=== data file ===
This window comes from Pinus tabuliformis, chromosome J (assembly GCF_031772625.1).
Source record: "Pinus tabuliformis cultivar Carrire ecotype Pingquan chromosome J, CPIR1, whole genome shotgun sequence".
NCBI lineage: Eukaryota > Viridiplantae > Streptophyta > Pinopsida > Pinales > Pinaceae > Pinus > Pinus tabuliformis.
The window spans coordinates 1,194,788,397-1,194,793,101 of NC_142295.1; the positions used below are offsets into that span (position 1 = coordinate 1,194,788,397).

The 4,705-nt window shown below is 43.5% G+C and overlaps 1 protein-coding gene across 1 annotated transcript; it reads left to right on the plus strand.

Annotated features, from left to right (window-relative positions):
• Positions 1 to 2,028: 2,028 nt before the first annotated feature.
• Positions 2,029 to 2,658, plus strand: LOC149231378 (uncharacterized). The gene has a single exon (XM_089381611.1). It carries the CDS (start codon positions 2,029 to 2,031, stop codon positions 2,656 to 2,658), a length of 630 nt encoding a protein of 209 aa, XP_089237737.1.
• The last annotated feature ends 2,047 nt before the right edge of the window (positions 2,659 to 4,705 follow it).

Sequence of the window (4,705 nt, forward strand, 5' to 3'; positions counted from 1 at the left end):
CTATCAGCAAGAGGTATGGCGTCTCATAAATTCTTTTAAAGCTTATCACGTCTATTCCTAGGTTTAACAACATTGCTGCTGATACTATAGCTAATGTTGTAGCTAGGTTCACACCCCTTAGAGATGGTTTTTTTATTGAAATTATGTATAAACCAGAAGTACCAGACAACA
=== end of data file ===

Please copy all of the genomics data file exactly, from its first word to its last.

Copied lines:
This window comes from Pinus tabuliformis, chromosome J (assembly GCF_031772625.1).
Source record: "Pinus tabuliformis cultivar Carrire ecotype Pingquan chromosome J, CPIR1, whole genome shotgun sequence".
NCBI lineage: Eukaryota > Viridiplantae > Streptophyta > Pinopsida > Pinales > Pinaceae > Pinus > Pinus tabuliformis.
The window spans coordinates 1,194,788,397-1,194,793,101 of NC_142295.1; the positions used below are offsets into that span (position 1 = coordinate 1,194,788,397).

The 4,705-nt window shown below is 43.5% G+C and overlaps 1 protein-coding gene across 1 annotated transcript; it reads left to right on the plus strand.

Annotated features, from left to right (window-relative positions):
• Positions 1 to 2,028: 2,028 nt before the first annotated feature.
• Positions 2,029 to 2,658, plus strand: LOC149231378 (uncharacterized). The gene has a single exon (XM_089381611.1). It carries the CDS (start codon positions 2,029 to 2,031, stop codon positions 2,656 to 2,658), a length of 630 nt encoding a protein of 209 aa, XP_089237737.1.
• The last annotated feature ends 2,047 nt before the right edge of the window (positions 2,659 to 4,705 follow it).

Sequence of the window (4,705 nt, forward strand, 5' to 3'; positions counted from 1 at the left end):
CTATCAGCAAGAGGTATGGCGTCTCATAAATTCTTTTAAAGCTTATCACGTCTATTCCTAGGTTTAACAACATTGCTGCTGATACTATAGCTAATGTTGTAGCTAGGTTCACACCCCTTAGAGATGGTTTTTTTATTGAAATTATGTATAAACCAGAAGTACCAGACAACA